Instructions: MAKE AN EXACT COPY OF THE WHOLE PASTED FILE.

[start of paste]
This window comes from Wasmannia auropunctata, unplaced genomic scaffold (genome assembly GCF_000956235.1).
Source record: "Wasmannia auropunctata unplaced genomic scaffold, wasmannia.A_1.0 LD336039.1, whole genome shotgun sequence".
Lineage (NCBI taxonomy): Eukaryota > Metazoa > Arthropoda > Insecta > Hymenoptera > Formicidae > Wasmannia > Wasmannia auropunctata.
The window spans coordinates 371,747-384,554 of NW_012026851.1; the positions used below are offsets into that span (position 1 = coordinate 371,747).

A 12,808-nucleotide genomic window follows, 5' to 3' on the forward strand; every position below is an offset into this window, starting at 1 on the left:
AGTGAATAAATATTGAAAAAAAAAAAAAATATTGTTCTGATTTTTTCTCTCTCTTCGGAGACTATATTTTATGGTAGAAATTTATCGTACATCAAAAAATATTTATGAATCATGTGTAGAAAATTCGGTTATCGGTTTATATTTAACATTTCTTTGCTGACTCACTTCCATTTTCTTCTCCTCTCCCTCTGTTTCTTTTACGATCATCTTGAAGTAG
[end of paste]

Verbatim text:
This window comes from Wasmannia auropunctata, unplaced genomic scaffold (genome assembly GCF_000956235.1).
Source record: "Wasmannia auropunctata unplaced genomic scaffold, wasmannia.A_1.0 LD336039.1, whole genome shotgun sequence".
Lineage (NCBI taxonomy): Eukaryota > Metazoa > Arthropoda > Insecta > Hymenoptera > Formicidae > Wasmannia > Wasmannia auropunctata.
The window spans coordinates 371,747-384,554 of NW_012026851.1; the positions used below are offsets into that span (position 1 = coordinate 371,747).

A 12,808-nucleotide genomic window follows, 5' to 3' on the forward strand; every position below is an offset into this window, starting at 1 on the left:
AGTGAATAAATATTGAAAAAAAAAAAAAATATTGTTCTGATTTTTTCTCTCTCTTCGGAGACTATATTTTATGGTAGAAATTTATCGTACATCAAAAAATATTTATGAATCATGTGTAGAAAATTCGGTTATCGGTTTATATTTAACATTTCTTTGCTGACTCACTTCCATTTTCTTCTCCTCTCCCTCTGTTTCTTTTACGATCATCTTGAAGTAG